To perform symbolic regression, we provide Pandora with a configuration file that specifies a number of genetic-programming parameters: training data, test data, primitives/genes, mutation probability, crossover probability, fitness function, population size, and number of generations. Although domain knowledge can be used to fine-tune the configuration file, in our experiments we used the same configuration for all experiments to provide a lower bound on the quality of the results, and to demonstrate that symbolic regression can perform well even without any deep knowledge of the application or architecture being modeled. Our memory consumption model was built using primitives consisting of addition and multiplication. We also included square and cube as primitives, because we expected these to be common in our memory consumption model. Although symbolic regression can generally discover square and cube operations with multiply primitives, inclusion of the square and cube primitive can reduce training times. We have eliminated other basic arithmetic primitives such as subtraction and division because it is not natural for them to be in the memory consumption model.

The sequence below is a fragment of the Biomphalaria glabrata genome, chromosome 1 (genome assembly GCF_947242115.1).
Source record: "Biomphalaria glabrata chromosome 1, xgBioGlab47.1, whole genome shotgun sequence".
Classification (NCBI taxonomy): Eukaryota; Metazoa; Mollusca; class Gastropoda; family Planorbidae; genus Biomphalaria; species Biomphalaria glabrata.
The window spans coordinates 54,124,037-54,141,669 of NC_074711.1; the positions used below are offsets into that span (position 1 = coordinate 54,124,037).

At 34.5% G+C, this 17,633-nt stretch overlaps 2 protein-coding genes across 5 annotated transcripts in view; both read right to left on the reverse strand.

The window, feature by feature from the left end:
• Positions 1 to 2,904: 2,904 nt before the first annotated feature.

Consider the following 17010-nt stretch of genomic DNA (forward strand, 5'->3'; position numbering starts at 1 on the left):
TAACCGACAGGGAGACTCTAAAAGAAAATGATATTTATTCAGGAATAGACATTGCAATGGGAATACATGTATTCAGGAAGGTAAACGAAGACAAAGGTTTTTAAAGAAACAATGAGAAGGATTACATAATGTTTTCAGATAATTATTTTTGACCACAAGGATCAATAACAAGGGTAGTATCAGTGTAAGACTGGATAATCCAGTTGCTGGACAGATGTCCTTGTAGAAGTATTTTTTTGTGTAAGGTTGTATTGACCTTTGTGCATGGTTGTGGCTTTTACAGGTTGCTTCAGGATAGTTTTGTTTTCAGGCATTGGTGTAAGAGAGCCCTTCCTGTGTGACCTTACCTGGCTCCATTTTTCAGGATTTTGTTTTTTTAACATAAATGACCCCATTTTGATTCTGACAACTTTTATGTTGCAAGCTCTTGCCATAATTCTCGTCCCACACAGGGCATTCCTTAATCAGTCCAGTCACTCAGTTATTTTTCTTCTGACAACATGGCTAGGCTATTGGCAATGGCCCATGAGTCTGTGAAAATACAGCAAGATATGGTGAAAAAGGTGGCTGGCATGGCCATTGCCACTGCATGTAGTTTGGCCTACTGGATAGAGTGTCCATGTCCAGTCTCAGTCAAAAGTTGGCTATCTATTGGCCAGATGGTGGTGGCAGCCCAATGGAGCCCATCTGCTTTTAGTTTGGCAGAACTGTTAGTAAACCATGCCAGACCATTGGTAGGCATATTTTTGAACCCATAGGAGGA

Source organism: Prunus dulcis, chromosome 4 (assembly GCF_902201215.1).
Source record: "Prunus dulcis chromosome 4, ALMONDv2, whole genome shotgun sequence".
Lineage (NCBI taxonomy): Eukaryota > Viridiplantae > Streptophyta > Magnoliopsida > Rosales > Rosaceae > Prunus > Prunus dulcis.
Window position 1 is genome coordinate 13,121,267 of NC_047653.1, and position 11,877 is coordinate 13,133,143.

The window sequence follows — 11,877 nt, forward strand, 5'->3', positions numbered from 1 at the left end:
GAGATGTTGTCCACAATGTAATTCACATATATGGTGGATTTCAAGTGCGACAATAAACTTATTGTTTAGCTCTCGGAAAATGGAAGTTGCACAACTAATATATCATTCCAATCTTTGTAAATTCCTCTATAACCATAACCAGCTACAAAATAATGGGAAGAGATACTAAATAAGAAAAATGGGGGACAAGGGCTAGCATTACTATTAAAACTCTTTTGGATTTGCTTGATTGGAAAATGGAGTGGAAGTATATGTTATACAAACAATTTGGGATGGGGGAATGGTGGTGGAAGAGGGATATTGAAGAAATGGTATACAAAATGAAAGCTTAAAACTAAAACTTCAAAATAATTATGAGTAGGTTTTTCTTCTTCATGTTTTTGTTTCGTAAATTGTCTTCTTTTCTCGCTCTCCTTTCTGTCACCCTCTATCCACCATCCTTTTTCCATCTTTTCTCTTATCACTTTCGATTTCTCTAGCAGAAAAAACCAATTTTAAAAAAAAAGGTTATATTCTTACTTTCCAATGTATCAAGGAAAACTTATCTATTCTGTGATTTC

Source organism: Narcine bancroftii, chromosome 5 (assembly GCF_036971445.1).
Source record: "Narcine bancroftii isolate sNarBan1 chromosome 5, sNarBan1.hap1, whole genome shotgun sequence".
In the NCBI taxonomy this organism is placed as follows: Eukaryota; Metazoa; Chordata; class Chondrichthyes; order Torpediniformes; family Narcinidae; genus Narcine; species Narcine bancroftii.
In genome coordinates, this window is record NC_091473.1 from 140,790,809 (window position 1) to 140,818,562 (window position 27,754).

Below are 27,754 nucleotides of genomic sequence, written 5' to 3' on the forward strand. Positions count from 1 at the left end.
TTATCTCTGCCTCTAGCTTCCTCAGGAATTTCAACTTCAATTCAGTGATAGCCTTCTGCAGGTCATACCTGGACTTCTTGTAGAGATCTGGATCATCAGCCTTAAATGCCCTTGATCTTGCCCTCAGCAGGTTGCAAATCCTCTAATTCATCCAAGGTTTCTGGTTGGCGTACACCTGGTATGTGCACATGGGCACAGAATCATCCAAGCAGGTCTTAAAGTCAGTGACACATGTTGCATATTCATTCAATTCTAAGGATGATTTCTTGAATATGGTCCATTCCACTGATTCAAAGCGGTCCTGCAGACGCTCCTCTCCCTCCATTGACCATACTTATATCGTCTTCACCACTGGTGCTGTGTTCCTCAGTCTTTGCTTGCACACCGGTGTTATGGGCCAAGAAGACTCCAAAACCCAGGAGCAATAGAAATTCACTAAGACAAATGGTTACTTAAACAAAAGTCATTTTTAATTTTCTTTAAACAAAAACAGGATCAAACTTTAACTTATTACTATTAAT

For all experiments, we used a plus-selection evolutionary algorithm [12], which considers both the parents and offspring during selection. The selection algorithm used a double tournament method [13], with a parsimony size of 1.1 and a fitness size of 3. We used five different mutation operators [9] that the tool selected randomly for each mutation. We used a one-point crossover operator. The mutation probability for each individual was 50%. Crossover probability was 100%. For all examples, we used a population size of 300 with 150 total generations. We empirically determined these values to work well for most symbolic-regression problems we have evaluated. A complete tradeoff exploration of all genetic-programming parameters is outside the scope of this study, but has been studied extensively in evolutionary-algorithm studies [14]. To optimize constants, we used the Levenberg–Marquardt non-linear least squares algorithm [15]. Upon completion, the tool outputs the resulting equation and then tests that equation against the provided test data to determine the resulting generalization error.